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4.8 out of 5 stars
4.8 out of 5
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Reviewed in Canada on June 9, 2017
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Reviewed in Canada on November 27, 2017
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Nick Child
5.0 out of 5 stars Attachment terror: A new backbone and heart to the field of harmful coercive relationships
Reviewed in the United Kingdom on April 19, 2017
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5.0 out of 5 stars Attachment terror: A new backbone and heart to the field of harmful coercive relationships
Reviewed in the United Kingdom on April 19, 2017
HERE'S WHY everyone should read this brilliant and heroic book:

The field of harmful coercive relationships is huge. It stretches across all kinds of family and other groups. But it is all over the place. No one can have read all the shelves and webpages full of great description. Quantity has to do while we wait for a missing quality. The quality it lacks is the coherence of a good integrating theory.

Now the exciting news is that Dr Alexandra Stein's new book [[ASIN:1138677973 Terror, Love and Brainwashing: Attachment in Cults and Totalitarian Systems]] condenses that vast body of knowledge around the backbone and beating heart of a powerful integrating theory. No surprise ... that theory is attachment theory. It fits like a glove! You don't need to look for any other theories.

Attachment theory derives from our understanding of intimate family relationships. Cults function by replicating the most disturbed family attachment patterns to do their dirty work. Leaders of cults often name themselves as if they were parents or siblings.

So Alex Stein's book is definitely not just about cults. This new backbone and heart unites and carries the whole of our huge field forward. You will learn - from this book on cults - about harmful coercion everywhere, in all kinds of situation, including of course coercive patterns in families.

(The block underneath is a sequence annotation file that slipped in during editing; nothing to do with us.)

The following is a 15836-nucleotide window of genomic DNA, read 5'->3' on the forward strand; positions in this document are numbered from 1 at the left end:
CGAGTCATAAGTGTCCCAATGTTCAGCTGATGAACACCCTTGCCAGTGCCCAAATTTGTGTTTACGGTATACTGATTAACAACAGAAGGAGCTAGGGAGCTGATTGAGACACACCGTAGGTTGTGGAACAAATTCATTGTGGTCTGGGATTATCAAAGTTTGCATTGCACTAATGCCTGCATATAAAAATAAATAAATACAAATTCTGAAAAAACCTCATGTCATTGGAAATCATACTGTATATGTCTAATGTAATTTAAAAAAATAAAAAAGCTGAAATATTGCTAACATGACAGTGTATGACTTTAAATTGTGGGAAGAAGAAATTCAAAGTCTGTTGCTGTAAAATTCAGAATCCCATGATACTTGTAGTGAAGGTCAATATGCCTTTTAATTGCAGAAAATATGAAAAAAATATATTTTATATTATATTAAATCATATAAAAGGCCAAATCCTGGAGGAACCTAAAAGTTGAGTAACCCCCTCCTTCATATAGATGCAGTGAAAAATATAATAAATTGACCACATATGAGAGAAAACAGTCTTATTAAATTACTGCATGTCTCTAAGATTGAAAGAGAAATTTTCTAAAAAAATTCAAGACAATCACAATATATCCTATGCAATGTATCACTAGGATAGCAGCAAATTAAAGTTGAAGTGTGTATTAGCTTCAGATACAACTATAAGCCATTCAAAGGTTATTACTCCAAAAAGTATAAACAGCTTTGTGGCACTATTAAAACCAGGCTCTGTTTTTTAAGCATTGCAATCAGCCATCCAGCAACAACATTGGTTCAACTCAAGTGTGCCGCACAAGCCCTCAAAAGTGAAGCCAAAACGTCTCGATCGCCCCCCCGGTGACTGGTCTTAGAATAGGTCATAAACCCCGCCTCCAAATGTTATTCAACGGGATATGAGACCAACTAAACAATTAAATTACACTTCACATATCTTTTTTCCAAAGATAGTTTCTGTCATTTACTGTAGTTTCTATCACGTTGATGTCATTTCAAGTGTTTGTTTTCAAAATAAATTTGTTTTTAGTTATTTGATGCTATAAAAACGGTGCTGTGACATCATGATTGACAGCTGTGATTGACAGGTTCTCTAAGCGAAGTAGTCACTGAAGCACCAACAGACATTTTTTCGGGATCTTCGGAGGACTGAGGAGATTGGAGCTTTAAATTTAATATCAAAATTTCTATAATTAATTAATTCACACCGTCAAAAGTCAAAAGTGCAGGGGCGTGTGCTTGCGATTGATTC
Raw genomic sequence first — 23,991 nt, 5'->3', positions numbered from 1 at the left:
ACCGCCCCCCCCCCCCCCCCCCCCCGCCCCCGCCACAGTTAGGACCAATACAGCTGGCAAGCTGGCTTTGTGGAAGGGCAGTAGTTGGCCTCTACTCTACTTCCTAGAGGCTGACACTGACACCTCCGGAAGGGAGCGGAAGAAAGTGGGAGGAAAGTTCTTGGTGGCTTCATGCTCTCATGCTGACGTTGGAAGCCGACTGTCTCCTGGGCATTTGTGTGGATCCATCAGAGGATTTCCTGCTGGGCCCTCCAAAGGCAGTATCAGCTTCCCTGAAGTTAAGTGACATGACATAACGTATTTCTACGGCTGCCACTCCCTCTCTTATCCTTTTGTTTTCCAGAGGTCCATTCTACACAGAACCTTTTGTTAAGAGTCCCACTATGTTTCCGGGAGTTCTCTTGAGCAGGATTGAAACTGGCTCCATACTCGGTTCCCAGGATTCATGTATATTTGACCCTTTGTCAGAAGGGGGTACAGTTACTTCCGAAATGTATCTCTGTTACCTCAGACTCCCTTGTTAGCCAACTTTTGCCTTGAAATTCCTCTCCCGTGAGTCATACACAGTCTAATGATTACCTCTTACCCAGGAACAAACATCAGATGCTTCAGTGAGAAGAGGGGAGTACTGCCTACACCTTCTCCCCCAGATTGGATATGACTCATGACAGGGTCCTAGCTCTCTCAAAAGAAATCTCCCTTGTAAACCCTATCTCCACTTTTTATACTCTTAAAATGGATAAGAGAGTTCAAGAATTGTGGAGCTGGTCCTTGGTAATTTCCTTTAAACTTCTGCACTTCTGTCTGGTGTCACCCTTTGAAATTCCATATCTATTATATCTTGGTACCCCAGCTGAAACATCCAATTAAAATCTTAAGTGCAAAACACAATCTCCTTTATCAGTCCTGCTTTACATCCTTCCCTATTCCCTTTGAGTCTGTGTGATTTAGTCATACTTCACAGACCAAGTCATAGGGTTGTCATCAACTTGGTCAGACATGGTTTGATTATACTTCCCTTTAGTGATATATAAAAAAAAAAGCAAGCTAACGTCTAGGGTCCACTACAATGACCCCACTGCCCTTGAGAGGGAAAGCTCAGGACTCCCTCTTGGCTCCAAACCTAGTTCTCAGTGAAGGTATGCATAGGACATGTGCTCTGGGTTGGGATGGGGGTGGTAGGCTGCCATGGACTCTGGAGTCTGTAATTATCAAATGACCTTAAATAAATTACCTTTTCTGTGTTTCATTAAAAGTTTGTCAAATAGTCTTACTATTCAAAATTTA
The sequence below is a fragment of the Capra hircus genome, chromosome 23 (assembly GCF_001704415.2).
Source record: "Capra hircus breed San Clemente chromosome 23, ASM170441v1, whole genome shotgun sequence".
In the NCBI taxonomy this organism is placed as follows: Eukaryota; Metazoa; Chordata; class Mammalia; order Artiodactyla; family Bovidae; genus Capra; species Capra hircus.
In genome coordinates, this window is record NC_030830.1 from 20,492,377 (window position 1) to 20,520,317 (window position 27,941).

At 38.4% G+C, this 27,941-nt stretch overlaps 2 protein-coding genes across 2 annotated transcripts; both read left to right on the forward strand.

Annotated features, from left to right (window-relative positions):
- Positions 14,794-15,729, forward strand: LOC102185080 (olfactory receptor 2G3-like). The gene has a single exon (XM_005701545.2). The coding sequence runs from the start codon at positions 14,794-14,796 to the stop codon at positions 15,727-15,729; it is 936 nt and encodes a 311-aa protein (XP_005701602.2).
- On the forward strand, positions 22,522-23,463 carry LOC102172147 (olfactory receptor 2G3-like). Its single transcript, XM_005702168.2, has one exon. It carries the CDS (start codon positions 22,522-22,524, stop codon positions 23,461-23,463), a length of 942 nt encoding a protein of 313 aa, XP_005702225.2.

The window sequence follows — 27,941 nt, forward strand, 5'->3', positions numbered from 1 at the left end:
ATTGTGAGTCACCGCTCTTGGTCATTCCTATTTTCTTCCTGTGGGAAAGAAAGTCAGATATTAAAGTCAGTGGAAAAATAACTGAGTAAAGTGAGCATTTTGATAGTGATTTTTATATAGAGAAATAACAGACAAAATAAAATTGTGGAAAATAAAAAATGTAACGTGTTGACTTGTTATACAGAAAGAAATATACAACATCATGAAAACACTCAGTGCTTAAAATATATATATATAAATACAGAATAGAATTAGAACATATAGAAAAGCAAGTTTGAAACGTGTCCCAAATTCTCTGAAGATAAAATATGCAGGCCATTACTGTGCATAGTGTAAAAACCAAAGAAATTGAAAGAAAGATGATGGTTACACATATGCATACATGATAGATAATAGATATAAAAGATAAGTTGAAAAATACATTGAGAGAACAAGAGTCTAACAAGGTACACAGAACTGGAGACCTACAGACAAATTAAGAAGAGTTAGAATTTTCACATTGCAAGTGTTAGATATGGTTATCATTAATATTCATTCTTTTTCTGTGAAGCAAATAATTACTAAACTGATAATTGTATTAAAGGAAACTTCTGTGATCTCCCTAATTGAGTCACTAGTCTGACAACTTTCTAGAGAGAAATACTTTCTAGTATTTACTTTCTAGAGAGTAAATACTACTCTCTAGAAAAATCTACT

Read this book if you want to understand harmful coercion in families. She shows how disorganised 'fright without solution' attachment patterns are used by charismatic authoritarian cult leaders to acquire the coercive relationships over their followers that they thrive on. It's the same abuse of attachment in families except that the attachments don't need to be created - they're there on a plate.

READ IT AGAIN!

This book is so beautifully written that reading it slips down as easily as if you were chatting with Alex over a cup of tea in your house. You keep wanting to stop her to say: Just a minute, what did you say? Wow - that's good! Could you say it again please? ... Luckily, there she is on the page. You can re-read her as often as you like!

As well as an up-to-date summary of the field from a very well-read thinker, you get the benefit of Alex's own experience of being in a political cult. Until the field matures, unfortunately the commonest way to discover it is to be pushed in the deep end. And you get Alex's own comparative research on cultic and non-cultic groups on top of that.

The book's chapters step you through the stages of being drawn in out of your ordinary life, then to slide down the slippery slope into the hold of the hell of coercive terror, love and brainwashing. This 'fright without solution' may indeed really end with your physical as well as your emotional death. The nightmare is real. But not always without end.

All the way through, Alex shows how attachment theory enlightens us on how this hell of 'love' and terror operates. As ever, the alienation experience is key. The coercive system promises but prevents genuinely safe attachments within the group. It closes any escape hatches to healthier outside relationships or information. With the candle of attachment theory, you see how there can be escape from this hell, how outsiders can help that escape.